Years ago, when my kids were busy teenagers playing sports, taking music lessons, and all the rest, I heard a report about the danger of velocitization. The idea is that driving too fast on the highway distorts your sense of speed, which can make you drive even faster. The story pointed out the related danger of continuing to drive fast once you were off the highway.
For some reason, I felt like my whole life was velocitized this week. It was an awful feeling.
What better antidote to this feeling than reading poetry? A member of my book club suggested we read a book of poetry, so our selection this month is Sailing Alone Around the Room, by Billy Collins. I read this book years ago, but I’m savoring each poem as I read them again (and again).
“The Brooklyn Museum of Art” is one of my favorites. It has reminded me to put on the brakes and let “birdsong…[halt] me in my tracks”.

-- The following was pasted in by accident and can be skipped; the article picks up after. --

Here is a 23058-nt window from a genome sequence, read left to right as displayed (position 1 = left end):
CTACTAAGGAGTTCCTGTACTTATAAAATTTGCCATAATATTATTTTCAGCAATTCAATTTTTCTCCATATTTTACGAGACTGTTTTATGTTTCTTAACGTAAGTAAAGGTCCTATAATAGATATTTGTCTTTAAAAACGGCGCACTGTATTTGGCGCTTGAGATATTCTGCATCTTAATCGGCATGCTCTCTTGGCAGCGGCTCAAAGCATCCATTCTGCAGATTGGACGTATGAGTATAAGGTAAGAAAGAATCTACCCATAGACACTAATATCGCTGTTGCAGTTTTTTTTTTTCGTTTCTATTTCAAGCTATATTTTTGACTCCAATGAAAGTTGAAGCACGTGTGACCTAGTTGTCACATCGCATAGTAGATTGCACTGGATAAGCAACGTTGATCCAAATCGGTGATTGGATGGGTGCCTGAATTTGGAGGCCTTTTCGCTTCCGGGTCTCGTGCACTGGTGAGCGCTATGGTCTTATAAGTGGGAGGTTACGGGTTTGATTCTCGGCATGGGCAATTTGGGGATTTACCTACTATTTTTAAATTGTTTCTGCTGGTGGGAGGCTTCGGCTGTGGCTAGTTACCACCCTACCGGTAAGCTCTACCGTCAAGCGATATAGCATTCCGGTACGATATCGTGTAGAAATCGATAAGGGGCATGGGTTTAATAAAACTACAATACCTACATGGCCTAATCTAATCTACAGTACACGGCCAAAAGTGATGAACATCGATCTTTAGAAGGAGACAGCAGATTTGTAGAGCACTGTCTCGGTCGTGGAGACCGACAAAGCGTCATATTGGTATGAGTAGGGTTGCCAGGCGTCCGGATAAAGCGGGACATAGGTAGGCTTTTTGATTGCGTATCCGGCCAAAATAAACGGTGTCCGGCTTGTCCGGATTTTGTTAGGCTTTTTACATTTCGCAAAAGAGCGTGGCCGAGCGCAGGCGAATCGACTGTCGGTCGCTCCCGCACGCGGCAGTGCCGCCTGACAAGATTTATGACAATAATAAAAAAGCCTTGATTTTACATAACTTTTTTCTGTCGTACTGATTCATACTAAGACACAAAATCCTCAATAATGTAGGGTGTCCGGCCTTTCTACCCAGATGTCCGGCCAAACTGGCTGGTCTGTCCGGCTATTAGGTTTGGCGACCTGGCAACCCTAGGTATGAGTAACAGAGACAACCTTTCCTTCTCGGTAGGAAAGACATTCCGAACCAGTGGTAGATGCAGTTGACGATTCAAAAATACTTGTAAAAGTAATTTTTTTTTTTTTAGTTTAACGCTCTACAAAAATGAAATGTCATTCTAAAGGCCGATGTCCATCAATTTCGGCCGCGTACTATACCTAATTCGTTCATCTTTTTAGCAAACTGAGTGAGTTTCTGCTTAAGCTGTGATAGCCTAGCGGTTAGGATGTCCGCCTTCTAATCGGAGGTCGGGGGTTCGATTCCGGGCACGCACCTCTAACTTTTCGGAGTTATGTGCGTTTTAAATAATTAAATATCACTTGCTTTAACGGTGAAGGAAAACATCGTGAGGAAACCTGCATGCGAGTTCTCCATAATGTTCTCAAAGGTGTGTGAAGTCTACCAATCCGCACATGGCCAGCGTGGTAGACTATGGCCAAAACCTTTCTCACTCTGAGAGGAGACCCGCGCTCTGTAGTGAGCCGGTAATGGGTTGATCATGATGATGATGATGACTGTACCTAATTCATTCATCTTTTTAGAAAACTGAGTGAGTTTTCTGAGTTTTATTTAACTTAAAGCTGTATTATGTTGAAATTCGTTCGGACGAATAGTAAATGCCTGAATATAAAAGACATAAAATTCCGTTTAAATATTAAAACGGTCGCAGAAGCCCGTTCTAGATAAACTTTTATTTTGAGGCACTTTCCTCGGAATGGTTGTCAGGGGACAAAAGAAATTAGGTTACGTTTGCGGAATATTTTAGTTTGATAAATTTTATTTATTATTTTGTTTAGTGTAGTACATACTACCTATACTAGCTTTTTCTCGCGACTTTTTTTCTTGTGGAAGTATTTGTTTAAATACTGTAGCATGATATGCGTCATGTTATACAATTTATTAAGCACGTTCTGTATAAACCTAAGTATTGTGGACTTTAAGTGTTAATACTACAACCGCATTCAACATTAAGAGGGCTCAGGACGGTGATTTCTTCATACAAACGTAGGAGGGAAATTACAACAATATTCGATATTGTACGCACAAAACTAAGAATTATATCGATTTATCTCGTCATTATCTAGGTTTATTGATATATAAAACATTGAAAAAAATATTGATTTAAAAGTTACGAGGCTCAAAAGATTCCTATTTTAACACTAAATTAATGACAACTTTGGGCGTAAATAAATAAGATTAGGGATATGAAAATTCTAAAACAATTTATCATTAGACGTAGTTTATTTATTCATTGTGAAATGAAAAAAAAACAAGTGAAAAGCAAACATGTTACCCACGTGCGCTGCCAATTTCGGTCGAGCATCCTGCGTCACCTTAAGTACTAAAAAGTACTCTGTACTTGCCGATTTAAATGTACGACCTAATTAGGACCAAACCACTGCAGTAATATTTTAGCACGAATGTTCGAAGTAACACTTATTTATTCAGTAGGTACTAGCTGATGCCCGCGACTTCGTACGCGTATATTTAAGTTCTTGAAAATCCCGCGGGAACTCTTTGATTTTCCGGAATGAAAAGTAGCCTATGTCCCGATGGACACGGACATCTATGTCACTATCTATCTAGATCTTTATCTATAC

“The Brooklyn Museum of Art”
by Billy Collins
I will now step over the soft velvet rope
and walk directly into this massive Hudson River
painting and pick my way along the Palisades
with this stick I snapped off a dead tree.
I will skirt the smoky, nestled towns
and seek the path that leads always outward
until I become lost, without a hope
of ever finding the way back to the museum.
I will stand on the bluffs in nineteenth-century clothes,
a dwarf among rock, hills, and flowing water,
and I will fish from the banks in a straw hat
which will feel like a brush stroke on my head.
And I will hide in the green covers of forests
so no appreciator of Frederick Edwin Church,
leaning over the soft velvet rope,
will spot my tiny figure moving in the stillness
and cry out, pointing for others to see,
and be thought mad and led away to a cell
where there is no vaulting landscape to explore,
none of this birdsong that halts me in my tracks,
and no wide curving of this river that draws
my steps toward the misty vanishing point.
Please be sure to visit Linda Baie at Teacher Dance for the Poetry Friday Roundup.